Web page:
The State of Ransomware & Where We're Headed
This is the part one of our four part Ransomware Guide. Parts 2-4 can be located below.
Part 2: The Most Effective Ransomware Protection According To The Experts
Part 3: Ransomware Insurance: What to Look For
Part 4: Assessing Cyber Insurers’ War Exclusions & Terrorism Carvebacks
Cyber crime has always been a top concern among the c-suite, but never before have ransomware and cyber attacks ranked so high. For many companies cyber and ransomware concerns have replaced lost income (related to Covid) as the primary concern among executives…and for good reason. The sheer volume of attacks have doubled year over year, and appear on track to double again. Demands and remediation costs are ballooning and organizations are being forced to spend more on cyber security while encountering a difficult insurance market. So how did we get here?
Cyber criminals are deploying more effective tactics and most companies are opting to pay the ransoms which is only fueling more attacks. The alternative of dealing with the resulting lost income, PR damage, and lengthy restoration period is often perceived as a greater damage that companies wish to avoid. Paying a ransom however is highly risky and ill advised. Doing so does not guarantee the cyber criminals will actually cooperate and may wind up making the victim a soft target for following attacks. In fact, a recent survey reported roughly 90% of victims don’t have all of their data returned. Cyber criminals are also spending more time and resources in executing attacks than most companies are spending in trying to defend against them. Some of the evolving tactics currently being deployed by ransomware gangs include:
- TARGETING SOFTER TARGETS: CISA has issued a recent alert indicating that ransomware gangs are beginning to shift their attention to mid sized companies in order to avoid scrutiny following their recent string of large scale attacks. They are also shifting their attention to “softer” targets such as the public service sector, which may be particularly vulnerable due to their lower cyber security budgets and more lax security controls. In fact a recent report by MS-ISAC indicates attacks against schools account for upwards of 57% of all reported ransomware attacks.
- TARGETING VICTIMS' CYBER INSURANCE: After initiating an attack, it appears some hackers are searching for their victims' cyber insurance policies in order to use it as leverage during their ransom demands. As stated in a recent 2021 interview, they may also take a backward approach by infiltrating the insurance companies first, then subsequently launching attacks against individual policyholders.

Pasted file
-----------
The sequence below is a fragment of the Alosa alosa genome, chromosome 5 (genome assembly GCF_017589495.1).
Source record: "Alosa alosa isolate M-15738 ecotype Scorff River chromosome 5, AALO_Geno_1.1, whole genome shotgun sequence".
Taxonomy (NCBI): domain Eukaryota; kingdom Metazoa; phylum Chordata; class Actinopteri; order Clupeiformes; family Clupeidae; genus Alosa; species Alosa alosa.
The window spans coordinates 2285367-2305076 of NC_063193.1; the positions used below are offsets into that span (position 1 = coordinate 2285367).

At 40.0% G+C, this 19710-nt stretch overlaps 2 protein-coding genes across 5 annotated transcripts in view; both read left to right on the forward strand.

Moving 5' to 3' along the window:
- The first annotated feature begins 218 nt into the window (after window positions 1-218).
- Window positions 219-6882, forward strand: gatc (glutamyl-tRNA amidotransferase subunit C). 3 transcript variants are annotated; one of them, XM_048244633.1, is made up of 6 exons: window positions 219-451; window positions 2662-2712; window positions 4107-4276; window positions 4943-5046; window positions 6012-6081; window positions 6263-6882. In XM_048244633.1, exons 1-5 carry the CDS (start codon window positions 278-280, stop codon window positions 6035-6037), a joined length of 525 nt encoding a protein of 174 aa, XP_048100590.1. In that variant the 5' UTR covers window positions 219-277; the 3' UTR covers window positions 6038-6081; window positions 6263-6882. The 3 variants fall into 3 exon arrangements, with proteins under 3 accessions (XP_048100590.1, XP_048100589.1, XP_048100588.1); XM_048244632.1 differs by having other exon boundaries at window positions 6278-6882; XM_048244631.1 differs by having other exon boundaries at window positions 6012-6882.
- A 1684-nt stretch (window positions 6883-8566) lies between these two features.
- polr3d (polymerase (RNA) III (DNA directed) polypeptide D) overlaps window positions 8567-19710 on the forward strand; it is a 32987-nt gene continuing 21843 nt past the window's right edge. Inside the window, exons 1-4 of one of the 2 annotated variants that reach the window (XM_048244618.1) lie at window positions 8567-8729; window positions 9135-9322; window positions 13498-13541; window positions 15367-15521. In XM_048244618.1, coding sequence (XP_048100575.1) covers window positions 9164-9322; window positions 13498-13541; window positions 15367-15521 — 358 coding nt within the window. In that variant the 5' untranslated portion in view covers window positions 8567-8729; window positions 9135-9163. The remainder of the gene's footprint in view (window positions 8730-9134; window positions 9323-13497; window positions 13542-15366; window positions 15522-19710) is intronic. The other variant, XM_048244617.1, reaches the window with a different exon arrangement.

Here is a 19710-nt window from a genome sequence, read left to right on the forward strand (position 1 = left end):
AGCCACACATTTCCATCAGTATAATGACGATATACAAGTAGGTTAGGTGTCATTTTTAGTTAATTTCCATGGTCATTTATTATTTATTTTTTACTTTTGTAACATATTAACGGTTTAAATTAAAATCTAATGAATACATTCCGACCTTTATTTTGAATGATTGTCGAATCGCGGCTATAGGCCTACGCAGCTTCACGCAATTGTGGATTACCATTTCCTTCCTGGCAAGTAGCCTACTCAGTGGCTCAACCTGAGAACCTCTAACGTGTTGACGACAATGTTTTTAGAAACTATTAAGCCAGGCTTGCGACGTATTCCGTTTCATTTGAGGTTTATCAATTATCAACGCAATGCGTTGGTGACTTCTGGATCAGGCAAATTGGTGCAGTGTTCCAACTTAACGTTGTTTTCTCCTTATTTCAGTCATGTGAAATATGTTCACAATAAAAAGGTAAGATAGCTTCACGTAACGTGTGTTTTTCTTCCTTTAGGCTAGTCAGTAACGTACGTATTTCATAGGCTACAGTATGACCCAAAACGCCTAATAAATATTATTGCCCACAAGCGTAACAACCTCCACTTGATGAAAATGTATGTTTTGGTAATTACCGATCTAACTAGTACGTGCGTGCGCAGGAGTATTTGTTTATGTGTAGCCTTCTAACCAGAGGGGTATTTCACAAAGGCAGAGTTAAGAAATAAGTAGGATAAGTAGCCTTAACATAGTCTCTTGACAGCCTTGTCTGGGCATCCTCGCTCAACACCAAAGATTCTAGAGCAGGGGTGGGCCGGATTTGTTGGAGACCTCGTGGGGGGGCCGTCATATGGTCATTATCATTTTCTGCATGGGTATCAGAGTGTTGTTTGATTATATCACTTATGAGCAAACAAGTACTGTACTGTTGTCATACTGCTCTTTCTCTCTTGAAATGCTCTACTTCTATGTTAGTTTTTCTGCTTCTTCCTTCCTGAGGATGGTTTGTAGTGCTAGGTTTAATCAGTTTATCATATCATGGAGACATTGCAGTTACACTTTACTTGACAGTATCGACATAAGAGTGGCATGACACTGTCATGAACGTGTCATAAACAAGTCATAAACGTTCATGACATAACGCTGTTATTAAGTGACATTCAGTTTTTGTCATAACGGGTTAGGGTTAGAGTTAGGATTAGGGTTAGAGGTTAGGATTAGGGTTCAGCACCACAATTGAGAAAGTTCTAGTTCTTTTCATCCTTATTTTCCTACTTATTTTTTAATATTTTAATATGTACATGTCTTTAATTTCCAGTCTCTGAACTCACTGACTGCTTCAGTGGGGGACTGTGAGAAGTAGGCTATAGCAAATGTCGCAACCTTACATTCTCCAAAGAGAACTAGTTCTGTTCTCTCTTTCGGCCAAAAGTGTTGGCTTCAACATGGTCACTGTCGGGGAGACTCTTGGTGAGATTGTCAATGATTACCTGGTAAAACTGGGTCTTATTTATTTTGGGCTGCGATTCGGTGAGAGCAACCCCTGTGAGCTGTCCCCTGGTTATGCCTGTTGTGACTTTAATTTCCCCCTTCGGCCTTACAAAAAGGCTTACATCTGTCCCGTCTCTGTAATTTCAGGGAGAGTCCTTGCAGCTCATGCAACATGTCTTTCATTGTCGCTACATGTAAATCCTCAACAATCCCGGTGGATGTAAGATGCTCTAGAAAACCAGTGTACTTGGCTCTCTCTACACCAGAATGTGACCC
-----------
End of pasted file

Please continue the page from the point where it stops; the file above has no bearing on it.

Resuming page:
- LEGITIMIZING OPERATIONS: Large ransomware gangs are operating less like scattered hackers and more like well established organizations with corporate-like work environments, which is proving to be an effective tool at recruiting new talent. A recently published set of findings demonstrates the extent to which some ransomware gangs are legitimizing operations. Perks such as bonuses and employee training are just some of the incentives organizations are utilizing, with some even going as far as utilizing arbitration to settle internal payment disputes.
- LEVERAGING COVID: Most ransomware attacks are perpetrated through phishing schemes and the current state of employment has created a ripe environment for hackers. Covid has created labor shortages, and an overworked/over-stressed workforce, both of which can result in decreased employee awareness, making employees more susceptible to phishing schemes. As a result cyber criminals have been launching more phishing attacks, targeting companies off hours when they’re most vulnerable, and increasing their recruitment of inside actors/employees for assistance with carrying out attacks. With work at home arrangements becoming the norm, many employees are also now accessing systems remotely which is also poses a security risk, particularly for companies not utilizing dual factor authentication.
- COUNTERING BACKUPS: Ransomware gangs are also increasing their intimidation tactics in order to maximize their efficacy. They understand an organization’s backups can deter ransom payments, so they are now applying even more payment pressure to circumvent those backups. In addition to threatening to sell or publish the stolen data, they are now threatening to: contact the victims’ clients or vendors, entirely wipe affected PCs (rendering them useless), and/or launch denial of service attacks if ransoms aren’t received.
- RANSOMWARE AS A SERVICE: The rise of Ransomware as a service is also contributing to the increase in attacks. RAAS is a platform akin to an ebay on the darkweb where less sophisticated hackers can lease or purchase malicious code to launch their own attacks, effectively reducing the barrier to entry. It has been reported that the Colonial Pipeline attack originated from a single stolen user credential, which can be purchased online for as little as $1.
- LAUNCHING SUPPLY CHAIN ATTACKS: The attacks against Solar Winds and Kaseya have demonstrated that hackers are increasing their ROI by targeting tech & software providers – this effectively allows them to infect hundreds or thousands of systems by infiltrating the software providers’ clients via corrupted software updates.